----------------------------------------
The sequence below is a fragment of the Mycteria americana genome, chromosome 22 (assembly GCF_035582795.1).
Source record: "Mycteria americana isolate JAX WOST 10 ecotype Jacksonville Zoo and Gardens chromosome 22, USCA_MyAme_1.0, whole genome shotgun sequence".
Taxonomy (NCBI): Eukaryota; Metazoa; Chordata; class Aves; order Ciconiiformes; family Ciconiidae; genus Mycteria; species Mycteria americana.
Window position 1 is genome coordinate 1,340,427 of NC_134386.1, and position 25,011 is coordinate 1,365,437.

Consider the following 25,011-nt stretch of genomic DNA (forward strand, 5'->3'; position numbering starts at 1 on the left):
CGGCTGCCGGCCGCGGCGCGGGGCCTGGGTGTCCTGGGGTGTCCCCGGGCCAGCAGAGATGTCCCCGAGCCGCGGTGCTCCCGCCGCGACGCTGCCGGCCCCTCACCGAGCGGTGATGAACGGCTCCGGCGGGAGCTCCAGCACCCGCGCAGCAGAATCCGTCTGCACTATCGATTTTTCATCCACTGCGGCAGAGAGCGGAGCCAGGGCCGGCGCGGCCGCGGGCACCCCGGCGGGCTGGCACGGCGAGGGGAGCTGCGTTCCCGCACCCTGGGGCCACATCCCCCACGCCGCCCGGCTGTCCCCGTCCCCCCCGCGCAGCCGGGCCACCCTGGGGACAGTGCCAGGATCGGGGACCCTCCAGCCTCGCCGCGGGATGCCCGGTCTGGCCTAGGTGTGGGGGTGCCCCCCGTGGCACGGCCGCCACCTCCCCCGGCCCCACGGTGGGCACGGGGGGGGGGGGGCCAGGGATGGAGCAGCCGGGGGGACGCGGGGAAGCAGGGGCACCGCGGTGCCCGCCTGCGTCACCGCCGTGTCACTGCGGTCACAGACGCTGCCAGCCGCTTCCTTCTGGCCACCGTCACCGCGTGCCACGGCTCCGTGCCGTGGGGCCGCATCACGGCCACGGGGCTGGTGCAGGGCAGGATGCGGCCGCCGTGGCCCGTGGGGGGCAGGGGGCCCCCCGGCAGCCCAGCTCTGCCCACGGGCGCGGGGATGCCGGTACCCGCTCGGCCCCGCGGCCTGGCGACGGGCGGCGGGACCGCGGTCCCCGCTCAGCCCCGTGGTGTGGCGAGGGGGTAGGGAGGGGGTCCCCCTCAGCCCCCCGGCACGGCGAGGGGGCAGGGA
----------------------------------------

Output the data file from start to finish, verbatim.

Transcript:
The sequence below is a fragment of the Mycteria americana genome, chromosome 22 (assembly GCF_035582795.1).
Source record: "Mycteria americana isolate JAX WOST 10 ecotype Jacksonville Zoo and Gardens chromosome 22, USCA_MyAme_1.0, whole genome shotgun sequence".
Taxonomy (NCBI): Eukaryota; Metazoa; Chordata; class Aves; order Ciconiiformes; family Ciconiidae; genus Mycteria; species Mycteria americana.
Window position 1 is genome coordinate 1,340,427 of NC_134386.1, and position 25,011 is coordinate 1,365,437.

Consider the following 25,011-nt stretch of genomic DNA (forward strand, 5'->3'; position numbering starts at 1 on the left):
CGGCTGCCGGCCGCGGCGCGGGGCCTGGGTGTCCTGGGGTGTCCCCGGGCCAGCAGAGATGTCCCCGAGCCGCGGTGCTCCCGCCGCGACGCTGCCGGCCCCTCACCGAGCGGTGATGAACGGCTCCGGCGGGAGCTCCAGCACCCGCGCAGCAGAATCCGTCTGCACTATCGATTTTTCATCCACTGCGGCAGAGAGCGGAGCCAGGGCCGGCGCGGCCGCGGGCACCCCGGCGGGCTGGCACGGCGAGGGGAGCTGCGTTCCCGCACCCTGGGGCCACATCCCCCACGCCGCCCGGCTGTCCCCGTCCCCCCCGCGCAGCCGGGCCACCCTGGGGACAGTGCCAGGATCGGGGACCCTCCAGCCTCGCCGCGGGATGCCCGGTCTGGCCTAGGTGTGGGGGTGCCCCCCGTGGCACGGCCGCCACCTCCCCCGGCCCCACGGTGGGCACGGGGGGGGGGGGGCCAGGGATGGAGCAGCCGGGGGGACGCGGGGAAGCAGGGGCACCGCGGTGCCCGCCTGCGTCACCGCCGTGTCACTGCGGTCACAGACGCTGCCAGCCGCTTCCTTCTGGCCACCGTCACCGCGTGCCACGGCTCCGTGCCGTGGGGCCGCATCACGGCCACGGGGCTGGTGCAGGGCAGGATGCGGCCGCCGTGGCCCGTGGGGGGCAGGGGGCCCCCCGGCAGCCCAGCTCTGCCCACGGGCGCGGGGATGCCGGTACCCGCTCGGCCCCGCGGCCTGGCGACGGGCGGCGGGACCGCGGTCCCCGCTCAGCCCCGTGGTGTGGCGAGGGGGTAGGGAGGGGGTCCCCCTCAGCCCCCCGGCACGGCGAGGGGGCAGGGA